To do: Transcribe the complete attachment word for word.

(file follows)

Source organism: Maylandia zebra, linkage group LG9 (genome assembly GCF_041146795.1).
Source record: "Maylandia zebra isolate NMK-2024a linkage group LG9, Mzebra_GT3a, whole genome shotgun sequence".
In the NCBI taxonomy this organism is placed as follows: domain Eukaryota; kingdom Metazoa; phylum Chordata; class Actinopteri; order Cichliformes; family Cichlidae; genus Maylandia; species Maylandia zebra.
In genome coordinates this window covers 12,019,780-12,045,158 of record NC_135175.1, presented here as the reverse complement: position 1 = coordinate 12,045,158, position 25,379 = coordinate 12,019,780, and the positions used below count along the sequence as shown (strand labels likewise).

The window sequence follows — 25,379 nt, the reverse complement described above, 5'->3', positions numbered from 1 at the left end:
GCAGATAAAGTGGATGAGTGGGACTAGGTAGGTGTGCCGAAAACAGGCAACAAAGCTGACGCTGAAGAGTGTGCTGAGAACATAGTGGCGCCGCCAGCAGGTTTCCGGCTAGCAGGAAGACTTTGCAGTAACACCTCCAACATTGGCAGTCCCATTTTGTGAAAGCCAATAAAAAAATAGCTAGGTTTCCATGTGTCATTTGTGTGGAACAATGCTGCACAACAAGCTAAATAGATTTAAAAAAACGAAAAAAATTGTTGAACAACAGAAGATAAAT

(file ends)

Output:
Source organism: Maylandia zebra, linkage group LG9 (genome assembly GCF_041146795.1).
Source record: "Maylandia zebra isolate NMK-2024a linkage group LG9, Mzebra_GT3a, whole genome shotgun sequence".
In the NCBI taxonomy this organism is placed as follows: domain Eukaryota; kingdom Metazoa; phylum Chordata; class Actinopteri; order Cichliformes; family Cichlidae; genus Maylandia; species Maylandia zebra.
In genome coordinates this window covers 12,019,780-12,045,158 of record NC_135175.1, presented here as the reverse complement: position 1 = coordinate 12,045,158, position 25,379 = coordinate 12,019,780, and the positions used below count along the sequence as shown (strand labels likewise).

The window sequence follows — 25,379 nt, the reverse complement described above, 5'->3', positions numbered from 1 at the left end:
GCAGATAAAGTGGATGAGTGGGACTAGGTAGGTGTGCCGAAAACAGGCAACAAAGCTGACGCTGAAGAGTGTGCTGAGAACATAGTGGCGCCGCCAGCAGGTTTCCGGCTAGCAGGAAGACTTTGCAGTAACACCTCCAACATTGGCAGTCCCATTTTGTGAAAGCCAATAAAAAAATAGCTAGGTTTCCATGTGTCATTTGTGTGGAACAATGCTGCACAACAAGCTAAATAGATTTAAAAAAACGAAAAAAATTGTTGAACAACAGAAGATAAAT